Anxiety – | Review Score – 3/5
Selfies – | Review Score – 3/5
Naked – | Review Score – 3/5
War – | Review Score – 3.5/5
Mourning – | Review Score – 3/5
Tina – | Review Score – 2.5/5
Masks – | Review Score – 3/5
Separation – | Review Score – 3/5
I said in my last review that Elite is running on empty, attempting to rekindle what made the early seasons so appealing. Season 4 felt like the first slip on the rung, while last year’s effort tumbled down a couple of notches, delivering an indifferent and ultimately forgettable slice of soapy drama. Season 6 then is not just forgettable, it’s so blasé and perfunctory in the way it tells its story that by the end, you’ll feel like you’ve wasted your time watching.
There’s only so long your high school stars can remain that way before they outgrow the roles and need to be replaced. Elite knows this, which is why almost all of the main cast have been replaced by younger models over the years. Unfortunately, the new players here don’t have the charisma, nor the baby-faced charm (honestly, most of these guys look like adults) to pull off quirky high school students and that really hurts the believability of the story.
That’s the least of Elite’s problems though because when it comes to believable, the story this time turns from average to fatally flawed, with a hit and run teased very early on, as Ivan is struck outside Isa’s new club, before drip-feeding out what happened leading to that event. It’s a format that’s been done throughout the years in Elite and oftentimes with great aplomb. This time though, the ending coughs up a nice twist but it does so at the expense of any sort of tension or decent drama.
For most of the run-time, we instead focus on the soapy exploits of our teens (that term is used VERY loosely here given how old everyone looks), with a couple of episodes literally just here for filler. At worst, the plot sets some of our characters back on their arcs. There’s the ongoing assault claim with Isadora and her rapists, which is disappointingly pushed to the background for a few episodes, before roaring back later on but for some reason it feels crowbarred into the other storyline, which involves Ivan’s whodunit story.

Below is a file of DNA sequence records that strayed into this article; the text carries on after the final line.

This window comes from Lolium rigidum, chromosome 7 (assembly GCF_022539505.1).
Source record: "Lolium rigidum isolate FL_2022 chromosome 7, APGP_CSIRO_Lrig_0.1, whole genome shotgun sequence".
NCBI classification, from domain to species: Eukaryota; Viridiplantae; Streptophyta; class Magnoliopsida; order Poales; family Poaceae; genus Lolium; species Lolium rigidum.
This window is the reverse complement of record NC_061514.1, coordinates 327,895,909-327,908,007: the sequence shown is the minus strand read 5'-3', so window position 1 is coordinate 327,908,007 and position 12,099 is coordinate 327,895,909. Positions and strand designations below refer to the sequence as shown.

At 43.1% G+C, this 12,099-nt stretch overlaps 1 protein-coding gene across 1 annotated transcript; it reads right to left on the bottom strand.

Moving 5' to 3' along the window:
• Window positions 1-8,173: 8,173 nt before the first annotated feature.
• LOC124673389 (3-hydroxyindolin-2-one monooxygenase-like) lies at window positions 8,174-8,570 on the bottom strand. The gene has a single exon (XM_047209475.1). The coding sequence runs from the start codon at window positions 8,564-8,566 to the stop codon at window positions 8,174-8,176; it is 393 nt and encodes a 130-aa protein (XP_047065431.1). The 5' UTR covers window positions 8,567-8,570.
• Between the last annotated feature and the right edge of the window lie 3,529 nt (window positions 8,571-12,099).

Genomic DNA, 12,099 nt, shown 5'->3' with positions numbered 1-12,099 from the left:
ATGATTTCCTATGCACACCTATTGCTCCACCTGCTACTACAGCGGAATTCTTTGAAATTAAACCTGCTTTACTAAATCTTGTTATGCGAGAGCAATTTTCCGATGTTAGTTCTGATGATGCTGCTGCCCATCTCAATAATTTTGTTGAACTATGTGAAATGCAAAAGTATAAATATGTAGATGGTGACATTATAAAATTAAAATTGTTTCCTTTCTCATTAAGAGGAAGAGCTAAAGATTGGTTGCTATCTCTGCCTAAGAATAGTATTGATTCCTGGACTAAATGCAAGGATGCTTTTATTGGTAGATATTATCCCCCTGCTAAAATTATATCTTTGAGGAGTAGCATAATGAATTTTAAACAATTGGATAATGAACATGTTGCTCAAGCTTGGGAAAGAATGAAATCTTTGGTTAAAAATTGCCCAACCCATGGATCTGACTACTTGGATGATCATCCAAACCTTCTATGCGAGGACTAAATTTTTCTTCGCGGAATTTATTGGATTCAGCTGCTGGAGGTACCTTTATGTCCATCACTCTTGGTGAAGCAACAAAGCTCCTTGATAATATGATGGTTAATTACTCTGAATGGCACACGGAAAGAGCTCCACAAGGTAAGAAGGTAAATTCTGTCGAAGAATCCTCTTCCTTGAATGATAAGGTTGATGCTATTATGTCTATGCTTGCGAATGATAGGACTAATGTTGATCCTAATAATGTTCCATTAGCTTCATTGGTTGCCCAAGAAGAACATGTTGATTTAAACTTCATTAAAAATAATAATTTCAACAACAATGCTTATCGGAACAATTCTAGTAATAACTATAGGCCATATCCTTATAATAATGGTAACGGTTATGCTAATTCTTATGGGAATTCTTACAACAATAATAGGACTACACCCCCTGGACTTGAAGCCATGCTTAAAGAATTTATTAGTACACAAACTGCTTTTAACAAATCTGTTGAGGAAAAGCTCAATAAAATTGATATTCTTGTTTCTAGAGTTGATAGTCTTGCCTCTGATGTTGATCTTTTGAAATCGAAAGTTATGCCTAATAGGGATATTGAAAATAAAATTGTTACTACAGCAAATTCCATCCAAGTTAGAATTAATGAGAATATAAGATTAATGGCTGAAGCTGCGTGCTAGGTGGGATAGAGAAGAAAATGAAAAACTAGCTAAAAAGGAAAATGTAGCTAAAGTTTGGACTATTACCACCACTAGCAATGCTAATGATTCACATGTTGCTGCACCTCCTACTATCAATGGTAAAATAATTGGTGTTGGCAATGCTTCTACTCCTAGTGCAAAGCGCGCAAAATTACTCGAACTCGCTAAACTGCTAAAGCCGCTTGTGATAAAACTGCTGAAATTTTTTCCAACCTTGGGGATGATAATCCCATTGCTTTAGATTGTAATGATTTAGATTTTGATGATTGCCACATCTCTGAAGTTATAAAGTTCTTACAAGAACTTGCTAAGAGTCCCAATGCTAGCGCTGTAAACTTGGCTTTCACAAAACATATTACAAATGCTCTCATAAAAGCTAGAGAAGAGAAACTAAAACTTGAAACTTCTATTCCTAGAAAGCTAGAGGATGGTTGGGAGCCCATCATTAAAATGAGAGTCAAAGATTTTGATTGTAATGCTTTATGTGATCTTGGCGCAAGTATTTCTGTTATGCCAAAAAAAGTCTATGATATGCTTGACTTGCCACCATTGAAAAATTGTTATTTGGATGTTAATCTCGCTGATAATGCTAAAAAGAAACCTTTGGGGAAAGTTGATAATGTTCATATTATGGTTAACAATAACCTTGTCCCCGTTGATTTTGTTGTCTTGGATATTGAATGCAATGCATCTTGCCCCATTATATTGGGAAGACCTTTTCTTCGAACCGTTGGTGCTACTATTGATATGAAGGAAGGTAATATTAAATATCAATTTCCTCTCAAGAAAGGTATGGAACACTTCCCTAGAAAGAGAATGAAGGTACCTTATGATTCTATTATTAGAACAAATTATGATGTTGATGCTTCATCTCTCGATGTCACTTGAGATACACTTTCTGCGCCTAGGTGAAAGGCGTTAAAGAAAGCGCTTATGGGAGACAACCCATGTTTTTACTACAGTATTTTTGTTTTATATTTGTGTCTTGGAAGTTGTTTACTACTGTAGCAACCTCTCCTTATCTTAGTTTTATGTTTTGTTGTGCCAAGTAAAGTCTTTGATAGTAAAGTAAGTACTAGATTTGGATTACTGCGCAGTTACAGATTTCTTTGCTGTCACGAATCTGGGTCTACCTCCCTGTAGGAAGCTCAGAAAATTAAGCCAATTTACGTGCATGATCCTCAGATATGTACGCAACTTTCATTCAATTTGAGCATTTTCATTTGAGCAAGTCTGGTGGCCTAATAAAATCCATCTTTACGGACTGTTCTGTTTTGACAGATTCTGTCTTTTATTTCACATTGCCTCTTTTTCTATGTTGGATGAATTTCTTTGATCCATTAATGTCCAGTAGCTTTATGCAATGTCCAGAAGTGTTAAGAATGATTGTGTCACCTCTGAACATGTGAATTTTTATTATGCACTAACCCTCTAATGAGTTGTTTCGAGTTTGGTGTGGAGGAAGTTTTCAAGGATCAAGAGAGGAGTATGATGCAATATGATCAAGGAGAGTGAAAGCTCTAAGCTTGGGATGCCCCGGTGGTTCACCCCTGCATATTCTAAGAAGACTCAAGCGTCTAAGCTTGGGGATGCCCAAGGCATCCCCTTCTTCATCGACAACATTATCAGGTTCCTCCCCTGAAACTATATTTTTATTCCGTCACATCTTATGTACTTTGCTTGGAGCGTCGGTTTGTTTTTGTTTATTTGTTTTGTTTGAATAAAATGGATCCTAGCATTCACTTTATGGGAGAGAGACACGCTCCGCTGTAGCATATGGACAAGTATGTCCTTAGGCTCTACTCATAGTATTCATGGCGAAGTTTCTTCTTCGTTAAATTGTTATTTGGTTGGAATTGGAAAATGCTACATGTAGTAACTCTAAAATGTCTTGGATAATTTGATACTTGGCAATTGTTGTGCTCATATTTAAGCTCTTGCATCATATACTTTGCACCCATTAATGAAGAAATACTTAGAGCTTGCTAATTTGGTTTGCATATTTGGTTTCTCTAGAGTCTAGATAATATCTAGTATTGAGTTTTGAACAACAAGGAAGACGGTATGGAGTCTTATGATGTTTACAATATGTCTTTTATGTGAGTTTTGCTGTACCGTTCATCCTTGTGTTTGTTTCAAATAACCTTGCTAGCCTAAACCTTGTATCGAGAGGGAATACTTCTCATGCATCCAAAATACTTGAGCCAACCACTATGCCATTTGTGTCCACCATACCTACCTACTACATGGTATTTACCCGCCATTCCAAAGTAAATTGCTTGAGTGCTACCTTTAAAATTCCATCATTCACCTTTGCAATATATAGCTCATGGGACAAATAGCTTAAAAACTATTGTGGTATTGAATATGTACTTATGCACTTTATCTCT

Meanwhile, there’s an abusive relationship plot involving Raul and Sara, along with a topical theme of LGBTQ+ rights and sport, as Ivan’s father Cruz grapples with his sexuality. Both of these plotlines run parallel to the mystery and main drama, which is really held together by the exploits of Patrick and Ivan, who are easily the stars of the show. Everyone else is just sorta here to fill out the numbers, with players like Ari learning absolutely nothing by the end of the 8 episodes, and Nico having very little of an arc beyond a loose will they/won’t they with Ari.
Aesthetically, Elite continues to pump out musical montages and music-video-esque soft porn sequences, with plenty of dancing, nudity and drinking (not to mention drug taking) for good measure. Unfortunately, all of this works as a thin veil of style to disguise you from some of the big plot holes and contrivances. And trust me, there are a lot this time!
Early on, we see Isadora has taken over her new club, rebranded it to Isadora House. Yet… she’s still attending classes at school all day. So not only is she running a nightclub business (which requires a lot of hours during the day for deliveries, cleaning, prep etc.) but she’s also got her plate full with schoolwork.
Then we get the situation involving the hit and run itself. At no point are there any police officers that show up or any investigative work carried out, which is odd because in-universe we’ve seen this numerous times, especially during the nightclub incident when police questioned each of the kids about a murder. With another incident involving the same school and some of the same kids, you’d think they’d be hot on their trail but nope, they’re nowhere.
These are just a couple of incidents that show up in episode 1 but with 8 chapters to get through, you get the point that a lot more compound on top of this shaky foundation. You can really tell that there’s a lot of hope here for the audience to just switch off and not question these things. Personally, I think this discredits the audience, who aren’t as stupid as the writers clearly believe they are. It’s a shame because comparing this to the earlier seasons, which were smartly written and well-handled, season 6 just feels inadequate in almost every way. And of course, the ending hints at another season to follow.
Elite hardly lives up to its name now, given the quality we’ve received over the past few years. Blasé would probably be a more apt title, making season 6 an unfortunate misfire.
Verdict - 4/10